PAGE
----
This is an appeal for opinions. Please share your experiences and points of view in the comments.
Are you planning to take any technical courses this year? Are you satisfied with the range of courses offered by your company, or the technical societies, or the commercial training houses (PetroSkills, Nautilus, and so on)? And how do you choose which ones to take — do you just pick what you fancy, seek recommendations, or simply aim for field classes at low latitudes?
At the end of 2012, several geobloggers wrote about courses they'd like to take. Some of them sounded excellent to me too... which of these would you take a week off work for?
- Programming in geology — Shawn Wright of Vi-Carius
- Working the government/academia/industry system — Shawn Wright
- Art for geologists — proposed by Callan Bentley at Mountain Beltway
- The roots of geological thinking — both Callan Bentley and Shawn Wright
- Offshore geologic site assessment — Dianna Phu at Eat. Sleep. Geology.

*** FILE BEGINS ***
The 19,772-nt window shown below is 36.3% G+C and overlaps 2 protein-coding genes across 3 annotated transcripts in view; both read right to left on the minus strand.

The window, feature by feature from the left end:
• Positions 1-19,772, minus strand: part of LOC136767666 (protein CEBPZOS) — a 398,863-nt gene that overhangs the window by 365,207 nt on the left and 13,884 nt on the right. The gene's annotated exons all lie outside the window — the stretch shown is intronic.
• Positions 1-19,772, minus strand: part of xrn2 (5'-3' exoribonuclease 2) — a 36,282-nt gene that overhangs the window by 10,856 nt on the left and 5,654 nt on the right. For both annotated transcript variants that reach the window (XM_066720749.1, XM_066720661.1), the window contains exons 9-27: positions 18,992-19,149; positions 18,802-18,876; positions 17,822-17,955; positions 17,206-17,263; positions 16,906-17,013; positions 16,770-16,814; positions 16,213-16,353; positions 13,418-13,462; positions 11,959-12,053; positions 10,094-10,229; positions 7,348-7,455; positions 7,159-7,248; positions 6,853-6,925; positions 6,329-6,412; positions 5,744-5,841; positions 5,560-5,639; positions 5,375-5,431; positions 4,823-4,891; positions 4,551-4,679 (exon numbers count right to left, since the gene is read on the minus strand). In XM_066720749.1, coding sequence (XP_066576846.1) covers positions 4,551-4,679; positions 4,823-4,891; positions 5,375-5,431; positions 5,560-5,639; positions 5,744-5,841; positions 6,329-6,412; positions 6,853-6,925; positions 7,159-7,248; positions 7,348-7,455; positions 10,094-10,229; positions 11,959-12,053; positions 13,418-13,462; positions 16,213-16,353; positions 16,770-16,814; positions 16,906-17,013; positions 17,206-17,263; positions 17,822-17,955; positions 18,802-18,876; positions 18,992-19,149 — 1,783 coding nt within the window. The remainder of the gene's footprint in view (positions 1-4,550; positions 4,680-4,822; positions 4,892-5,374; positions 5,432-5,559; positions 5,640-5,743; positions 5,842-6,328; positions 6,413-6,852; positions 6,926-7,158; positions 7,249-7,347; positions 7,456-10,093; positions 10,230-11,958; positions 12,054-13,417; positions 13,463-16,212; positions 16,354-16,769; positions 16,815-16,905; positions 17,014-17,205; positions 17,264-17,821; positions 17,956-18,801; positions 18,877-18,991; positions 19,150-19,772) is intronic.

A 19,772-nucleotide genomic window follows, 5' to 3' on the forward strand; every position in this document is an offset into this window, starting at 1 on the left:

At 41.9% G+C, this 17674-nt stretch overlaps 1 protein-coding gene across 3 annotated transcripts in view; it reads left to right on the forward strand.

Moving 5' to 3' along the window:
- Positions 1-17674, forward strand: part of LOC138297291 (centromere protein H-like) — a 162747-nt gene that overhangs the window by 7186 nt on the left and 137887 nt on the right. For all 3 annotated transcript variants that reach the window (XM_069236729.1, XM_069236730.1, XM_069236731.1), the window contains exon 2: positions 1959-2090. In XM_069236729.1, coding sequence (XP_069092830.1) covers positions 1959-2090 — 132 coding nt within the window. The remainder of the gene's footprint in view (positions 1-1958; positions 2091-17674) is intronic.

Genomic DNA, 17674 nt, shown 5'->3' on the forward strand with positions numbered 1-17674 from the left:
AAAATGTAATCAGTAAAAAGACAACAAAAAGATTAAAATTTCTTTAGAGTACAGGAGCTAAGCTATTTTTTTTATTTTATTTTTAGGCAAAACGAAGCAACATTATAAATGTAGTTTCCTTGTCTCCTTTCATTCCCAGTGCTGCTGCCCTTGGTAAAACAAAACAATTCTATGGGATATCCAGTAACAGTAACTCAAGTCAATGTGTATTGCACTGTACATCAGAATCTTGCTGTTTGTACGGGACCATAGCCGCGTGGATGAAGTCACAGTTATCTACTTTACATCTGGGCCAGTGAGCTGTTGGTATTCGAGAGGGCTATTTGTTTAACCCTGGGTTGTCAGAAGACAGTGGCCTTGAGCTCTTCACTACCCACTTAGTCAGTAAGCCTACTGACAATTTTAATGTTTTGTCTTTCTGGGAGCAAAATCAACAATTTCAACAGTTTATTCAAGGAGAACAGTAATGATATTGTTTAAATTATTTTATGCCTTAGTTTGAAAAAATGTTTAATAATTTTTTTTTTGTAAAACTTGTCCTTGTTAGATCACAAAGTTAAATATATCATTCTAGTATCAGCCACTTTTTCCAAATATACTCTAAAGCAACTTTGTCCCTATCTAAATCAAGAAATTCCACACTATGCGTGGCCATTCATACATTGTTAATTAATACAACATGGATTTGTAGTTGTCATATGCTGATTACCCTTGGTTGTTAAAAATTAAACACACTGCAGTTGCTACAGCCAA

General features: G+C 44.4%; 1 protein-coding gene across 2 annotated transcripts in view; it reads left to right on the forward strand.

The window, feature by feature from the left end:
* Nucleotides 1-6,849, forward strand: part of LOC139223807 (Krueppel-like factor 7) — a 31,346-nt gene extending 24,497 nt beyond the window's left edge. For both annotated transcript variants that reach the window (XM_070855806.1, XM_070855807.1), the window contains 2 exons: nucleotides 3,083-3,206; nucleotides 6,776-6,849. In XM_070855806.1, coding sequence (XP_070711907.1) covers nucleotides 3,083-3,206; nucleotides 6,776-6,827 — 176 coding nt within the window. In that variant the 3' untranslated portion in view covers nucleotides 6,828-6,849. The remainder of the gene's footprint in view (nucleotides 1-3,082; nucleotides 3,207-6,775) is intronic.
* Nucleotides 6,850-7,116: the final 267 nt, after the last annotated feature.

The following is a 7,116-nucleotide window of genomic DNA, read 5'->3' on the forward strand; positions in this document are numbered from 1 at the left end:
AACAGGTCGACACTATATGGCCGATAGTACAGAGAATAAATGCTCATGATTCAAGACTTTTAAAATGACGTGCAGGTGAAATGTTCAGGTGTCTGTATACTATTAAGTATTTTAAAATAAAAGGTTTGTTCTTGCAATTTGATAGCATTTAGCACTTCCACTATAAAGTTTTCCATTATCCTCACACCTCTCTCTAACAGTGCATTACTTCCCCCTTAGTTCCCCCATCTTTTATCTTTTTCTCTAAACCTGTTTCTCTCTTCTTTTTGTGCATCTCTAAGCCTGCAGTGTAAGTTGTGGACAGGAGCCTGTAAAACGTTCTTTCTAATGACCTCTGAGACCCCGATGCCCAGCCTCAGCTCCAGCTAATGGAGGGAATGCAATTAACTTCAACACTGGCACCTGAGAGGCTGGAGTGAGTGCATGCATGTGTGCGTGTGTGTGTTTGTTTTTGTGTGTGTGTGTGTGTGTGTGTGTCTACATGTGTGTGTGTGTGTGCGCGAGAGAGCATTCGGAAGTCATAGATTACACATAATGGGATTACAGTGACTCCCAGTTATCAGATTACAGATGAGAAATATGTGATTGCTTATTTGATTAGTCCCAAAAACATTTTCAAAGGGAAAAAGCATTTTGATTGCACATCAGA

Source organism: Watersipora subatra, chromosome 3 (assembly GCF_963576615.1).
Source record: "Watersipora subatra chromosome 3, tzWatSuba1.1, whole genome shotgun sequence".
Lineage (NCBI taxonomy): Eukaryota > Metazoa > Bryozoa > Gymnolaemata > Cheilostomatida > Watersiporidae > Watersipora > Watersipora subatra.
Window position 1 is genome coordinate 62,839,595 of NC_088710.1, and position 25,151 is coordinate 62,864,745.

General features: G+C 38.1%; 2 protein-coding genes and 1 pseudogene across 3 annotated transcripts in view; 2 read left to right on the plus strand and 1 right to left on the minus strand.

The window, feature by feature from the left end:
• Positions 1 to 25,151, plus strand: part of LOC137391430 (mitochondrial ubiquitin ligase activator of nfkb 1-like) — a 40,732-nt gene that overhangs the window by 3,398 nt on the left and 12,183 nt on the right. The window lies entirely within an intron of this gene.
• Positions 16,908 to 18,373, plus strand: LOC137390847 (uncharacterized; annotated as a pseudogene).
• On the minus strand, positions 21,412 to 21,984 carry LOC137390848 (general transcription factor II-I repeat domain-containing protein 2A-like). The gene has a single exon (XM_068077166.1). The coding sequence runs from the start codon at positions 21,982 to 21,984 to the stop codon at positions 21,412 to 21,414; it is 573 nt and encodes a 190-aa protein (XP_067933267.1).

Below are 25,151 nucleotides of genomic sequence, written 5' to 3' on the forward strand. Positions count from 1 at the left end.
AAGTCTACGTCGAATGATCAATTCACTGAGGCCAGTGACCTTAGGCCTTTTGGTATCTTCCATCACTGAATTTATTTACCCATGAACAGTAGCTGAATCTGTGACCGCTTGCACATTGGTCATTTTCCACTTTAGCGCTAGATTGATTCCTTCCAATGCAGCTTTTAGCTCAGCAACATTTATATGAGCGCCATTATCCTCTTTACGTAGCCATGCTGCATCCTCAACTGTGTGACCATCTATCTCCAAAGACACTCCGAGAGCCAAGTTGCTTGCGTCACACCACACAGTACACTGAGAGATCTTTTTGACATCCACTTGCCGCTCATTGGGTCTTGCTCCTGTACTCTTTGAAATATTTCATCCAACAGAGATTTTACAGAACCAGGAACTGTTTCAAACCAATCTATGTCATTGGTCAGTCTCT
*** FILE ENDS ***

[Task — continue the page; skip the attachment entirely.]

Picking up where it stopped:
- Geoscience 999: a short, sharp shock — Pete Rowley at Lithics
- Ballparking — Pete Rowley
- Field methods theory — Penny Higgins at Paleopix
- Investing in economic deposits — Ann at Ann's Musings
- Geology, history, and legend — Hollis at In the Company of Plants & Rocks
- Earth systems & society — Lockwood Dewitt at Outside the Interzone
Here's my own list, complete with instructors. It includes some of the same themes...
- Programming for geoscientists (learn to program!) — Eric Jones
- Solving hard problems about the earth — hm, that's a tough one... Bill Goodway?
- Communicating rocks online — Brian Romans or Maitri Erwin
- Data-driven graphics in geoscience — the figure editor at Nature Geoscience
- Mathematics clinic for geoscientists — Brian Russell
- Becoming a GIS ninja — er, a GIS ninja
- Working for yourself — needs multiple points of view